I also was particulary curious about comparing 8 (practical) to 11 (prime).

Boring Math (11.0)

But n^n + 1 where n=2*k + 1 (i.e. odd) is interesting because it seems to result in a multiplier of 2*k + 2.

Boring Math (11.0)

Table[((n)^(n)+1)/(n+1)], n=0 to 26

-->

{Indeterminate, 1, 5/3, 7, 257/5, 521, 46657/7, 102943, 16777217/9, 38742049, 10000000001/11, 23775972551, 8916100448257/13, 21633936185161 ...}

Boring Math (11.0)

One of these numbers looks familiar:

46657/7 versus 420514/7

The ratio 420514 / 46657 = 9.01288...

420514 - 9*46657 = 601 = prime(11*10)

Boring Math (11.0)

1367 ~= (521*(3/2 + sqrt(5)/2) + 3)

Boring Math (11.0)

Of interest:

(2 (17 - 3))/(3 + sqrt(5))
(2 (251 - 3))/(3 + sqrt(5))

Which have numerators that resolve to 28 & 496 (both perfect numbers).

Notably, 6 maps onto 6, but it isn't prime so it's not an "Ibrishimova number".

Boring Math (11.0)

There's two elements with sub-2 ratios:

Round[sigma(n*2 - 6)/(n*2 - 6), .000001], n=5
Round[sigma(n*2 - 6)/(n*2 - 6), .000001], n=61

7/4
105/58 = (3*5*7)/(2*29)

Boring Math (11.0)

sigma(n*2 - 6)/(n*2 - 6), n=283

-->

(3*31)/(5*7)

Boring Math (11.0)

The best way to find the center of the 4 is not a 4-way average (mean or geometric average), but finding the middle two of the 4 and then doing that:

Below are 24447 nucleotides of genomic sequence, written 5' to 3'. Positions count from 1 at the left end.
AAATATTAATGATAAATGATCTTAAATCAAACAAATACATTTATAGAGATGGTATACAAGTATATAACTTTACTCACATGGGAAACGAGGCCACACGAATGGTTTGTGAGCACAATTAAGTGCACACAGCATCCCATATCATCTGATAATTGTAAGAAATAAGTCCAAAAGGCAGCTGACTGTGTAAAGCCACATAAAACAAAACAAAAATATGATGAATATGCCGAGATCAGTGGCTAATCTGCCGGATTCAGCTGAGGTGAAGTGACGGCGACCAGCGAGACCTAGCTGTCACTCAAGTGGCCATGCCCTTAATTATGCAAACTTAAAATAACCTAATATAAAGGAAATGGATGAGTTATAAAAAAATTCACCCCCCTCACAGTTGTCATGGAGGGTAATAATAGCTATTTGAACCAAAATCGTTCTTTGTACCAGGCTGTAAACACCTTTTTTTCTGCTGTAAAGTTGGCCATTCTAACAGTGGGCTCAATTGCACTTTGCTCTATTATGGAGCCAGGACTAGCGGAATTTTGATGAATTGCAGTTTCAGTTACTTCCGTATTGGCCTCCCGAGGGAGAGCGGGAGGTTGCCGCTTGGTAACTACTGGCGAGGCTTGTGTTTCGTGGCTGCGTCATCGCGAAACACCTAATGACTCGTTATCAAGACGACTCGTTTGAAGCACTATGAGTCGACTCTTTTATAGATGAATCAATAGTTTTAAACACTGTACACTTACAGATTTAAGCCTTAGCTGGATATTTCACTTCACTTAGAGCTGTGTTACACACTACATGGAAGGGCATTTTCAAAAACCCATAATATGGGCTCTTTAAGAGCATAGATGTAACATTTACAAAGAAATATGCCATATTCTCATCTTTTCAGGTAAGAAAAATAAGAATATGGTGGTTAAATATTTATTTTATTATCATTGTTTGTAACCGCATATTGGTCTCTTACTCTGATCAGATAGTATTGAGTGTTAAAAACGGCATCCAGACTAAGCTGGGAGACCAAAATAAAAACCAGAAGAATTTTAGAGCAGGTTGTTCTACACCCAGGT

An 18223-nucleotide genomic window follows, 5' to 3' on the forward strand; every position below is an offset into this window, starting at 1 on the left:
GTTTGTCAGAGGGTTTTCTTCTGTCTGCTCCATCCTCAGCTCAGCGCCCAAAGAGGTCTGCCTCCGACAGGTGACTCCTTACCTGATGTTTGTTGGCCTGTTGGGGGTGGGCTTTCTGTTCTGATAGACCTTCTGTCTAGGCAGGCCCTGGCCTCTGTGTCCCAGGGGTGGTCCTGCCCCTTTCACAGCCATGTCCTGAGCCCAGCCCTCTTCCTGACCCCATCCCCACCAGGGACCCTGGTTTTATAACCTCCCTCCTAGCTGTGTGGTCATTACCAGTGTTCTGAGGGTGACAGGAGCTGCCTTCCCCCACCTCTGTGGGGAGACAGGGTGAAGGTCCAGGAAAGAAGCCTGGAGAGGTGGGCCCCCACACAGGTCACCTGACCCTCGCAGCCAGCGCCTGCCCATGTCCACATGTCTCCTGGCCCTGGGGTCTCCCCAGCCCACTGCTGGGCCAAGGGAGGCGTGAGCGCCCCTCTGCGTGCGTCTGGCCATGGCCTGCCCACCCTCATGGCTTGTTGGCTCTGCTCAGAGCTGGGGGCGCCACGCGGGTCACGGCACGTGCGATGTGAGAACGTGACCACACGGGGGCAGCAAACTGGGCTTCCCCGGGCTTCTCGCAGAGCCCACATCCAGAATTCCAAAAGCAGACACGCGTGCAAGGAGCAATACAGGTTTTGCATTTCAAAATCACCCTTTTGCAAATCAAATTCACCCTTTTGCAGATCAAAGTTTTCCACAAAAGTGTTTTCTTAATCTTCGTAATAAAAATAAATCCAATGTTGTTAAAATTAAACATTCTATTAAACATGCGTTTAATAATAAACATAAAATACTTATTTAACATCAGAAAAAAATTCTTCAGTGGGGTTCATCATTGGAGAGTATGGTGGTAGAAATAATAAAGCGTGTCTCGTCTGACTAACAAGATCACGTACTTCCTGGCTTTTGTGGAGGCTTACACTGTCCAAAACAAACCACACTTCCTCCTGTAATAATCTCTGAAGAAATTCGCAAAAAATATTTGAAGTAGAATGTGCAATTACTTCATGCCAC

((sigma(13*2 - 6)/(13*2 - 6)) + (sigma(1367*2 - 6)/(1367*2 - 6)))*(1/2)

((sigma(13*2 - 6)/(13*2 - 6)) * (sigma(1367*2 - 6)/(1367*2 - 6)))^(1/2)

2.105715 ~= (23/14)^(3/2) ?

Boring Math (11.0)

If you add these ratios, except 283, the sum is about 16.01. 283 has a ratio of about 2.65, and the ratio between these two values is about 6.

Not sure if it's meaningful.

Boring Math (11.0)

I was originally curious about 61 and (61*2 - 6)=116 which is the only non-practical item.

This led me to:

oeis.org/A330870

120
118 = 2*59
116 = 4*29
114 = 6*19
112 = 8*14
110 = 10*11
108 = 12*9
// 106 = 2*53

Which notably leads to an observation

{9, 11, 14, 19, 29, 59} + 1 = {10, 12, 15, 20, 30, 60}

The numbers that aren't captured are 1-6.

Boring Math (11.0)

Table[(1-n)/n], n=1 to 1
Table[(2-n)/n], n=1 to 2
Table[(6-n)/n], n=1 to 3
Table[(12-n)/n], n=1 to 4
(absent)
Table[(60-n)/n], n=1 to 6
...
Table[(5040-n)/n], n=1 to 10

Boring Math (11.0)

I think this is the following sequence:

oeis.org/A003418

Boring Math (11.0)

I'm interested in:

"L(n) - L(n - 3)  = 2*L(n - 2);
L(n) - L(n - 4)  = 5*F(n - 2);
L(n) - L(n - 6)  = 4*L(n - 3);
L(n) - L(n - 12) = 40*F(n - 6);
L(n) - L(n - 60) = 4160200*F(n - 30)." -- oeis.org/A000032